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Old February 16 2013, 04:10 AM   #1
Tiberius
Commodore
 
That split infinitive we all love...

A bit of a rant, and perhaps an observation I haven't seen mentioned anywhere else...

I was reading this book, "Writing the Popular Novel" by Loren Estleman, and in Chapter 4 it talks about common errors in English, including split infinitives. Let's me quote a small section...

Writing the Popular Novel wrote:
Split infinitives are also endemic today. "To be" and "to do" are infinitives, and one separates them at rhythm's peril. I like to think that the original Star Trek wouldn't have been cancelled if the crew of the Starship Enterprise were ordered "to go boldly where on man has gone before" rather than "to boldly go."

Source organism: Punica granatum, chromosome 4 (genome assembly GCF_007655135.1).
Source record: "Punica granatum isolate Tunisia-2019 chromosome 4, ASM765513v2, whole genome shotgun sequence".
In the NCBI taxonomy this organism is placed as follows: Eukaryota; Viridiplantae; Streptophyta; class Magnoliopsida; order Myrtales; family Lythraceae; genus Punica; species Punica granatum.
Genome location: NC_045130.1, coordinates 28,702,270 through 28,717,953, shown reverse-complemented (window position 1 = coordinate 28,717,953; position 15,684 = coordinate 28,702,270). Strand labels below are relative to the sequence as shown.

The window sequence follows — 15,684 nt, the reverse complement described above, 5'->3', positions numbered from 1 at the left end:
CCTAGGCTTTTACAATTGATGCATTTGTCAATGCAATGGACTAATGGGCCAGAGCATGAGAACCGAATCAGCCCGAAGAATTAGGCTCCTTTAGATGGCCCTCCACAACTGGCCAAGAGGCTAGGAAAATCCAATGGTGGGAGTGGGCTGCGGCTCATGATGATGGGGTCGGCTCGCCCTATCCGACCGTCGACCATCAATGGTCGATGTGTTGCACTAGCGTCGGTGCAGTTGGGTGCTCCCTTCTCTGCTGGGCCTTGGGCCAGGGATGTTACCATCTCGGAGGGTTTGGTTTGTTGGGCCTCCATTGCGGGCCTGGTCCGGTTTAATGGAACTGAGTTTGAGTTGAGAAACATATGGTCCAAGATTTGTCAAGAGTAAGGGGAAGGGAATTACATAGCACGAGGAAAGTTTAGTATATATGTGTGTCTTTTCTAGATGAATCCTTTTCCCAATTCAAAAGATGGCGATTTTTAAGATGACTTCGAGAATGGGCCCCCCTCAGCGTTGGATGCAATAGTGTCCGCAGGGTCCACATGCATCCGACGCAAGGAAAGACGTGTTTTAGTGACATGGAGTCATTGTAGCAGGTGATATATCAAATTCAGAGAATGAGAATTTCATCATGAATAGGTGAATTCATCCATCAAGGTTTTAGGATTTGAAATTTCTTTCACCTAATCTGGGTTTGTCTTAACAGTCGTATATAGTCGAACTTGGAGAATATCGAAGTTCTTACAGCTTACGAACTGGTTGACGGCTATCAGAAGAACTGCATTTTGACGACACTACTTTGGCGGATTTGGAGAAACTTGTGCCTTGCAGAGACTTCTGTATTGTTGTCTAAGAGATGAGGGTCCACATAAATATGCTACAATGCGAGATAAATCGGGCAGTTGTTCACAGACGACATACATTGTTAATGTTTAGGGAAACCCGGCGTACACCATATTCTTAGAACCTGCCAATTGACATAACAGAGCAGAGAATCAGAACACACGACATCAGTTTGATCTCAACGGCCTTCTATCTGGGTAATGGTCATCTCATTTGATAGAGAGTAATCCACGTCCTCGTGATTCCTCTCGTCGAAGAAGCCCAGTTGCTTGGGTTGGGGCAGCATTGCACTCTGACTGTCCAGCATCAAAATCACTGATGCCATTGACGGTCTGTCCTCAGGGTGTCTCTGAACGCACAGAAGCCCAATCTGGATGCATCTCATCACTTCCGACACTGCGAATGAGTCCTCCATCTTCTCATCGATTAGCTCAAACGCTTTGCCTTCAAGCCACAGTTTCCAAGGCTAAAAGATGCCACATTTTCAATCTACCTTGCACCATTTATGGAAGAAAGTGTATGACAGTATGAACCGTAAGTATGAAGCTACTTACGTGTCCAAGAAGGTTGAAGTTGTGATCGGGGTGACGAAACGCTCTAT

First up, what is the problem with split infinitives? Why must the adverb come AFTER the verb?

Secondly, and this is what really bugs me, Estleman says split infinitives ruin rhythm, and yet, the Star Trek monologue only has rhythm if the infinitive is split. Specifically, Iambic Pentameter.

Behold:

to BOLD
ly GO
where NO
one has GONE
beFORE.

If we avoid splitting the infitive, we get the clunky

to GO
boldLY
where NO...
etc.

Keeping the infinitive unsplit requires us to put the accent on the wrong syllable of "boldly", destroying the rhythm, and yet, according to Estleman, splitting infinitives is the rhythm destroyer?

I think not.

BTW, has anyone else noticed before that the line is in iambic pentameter before?
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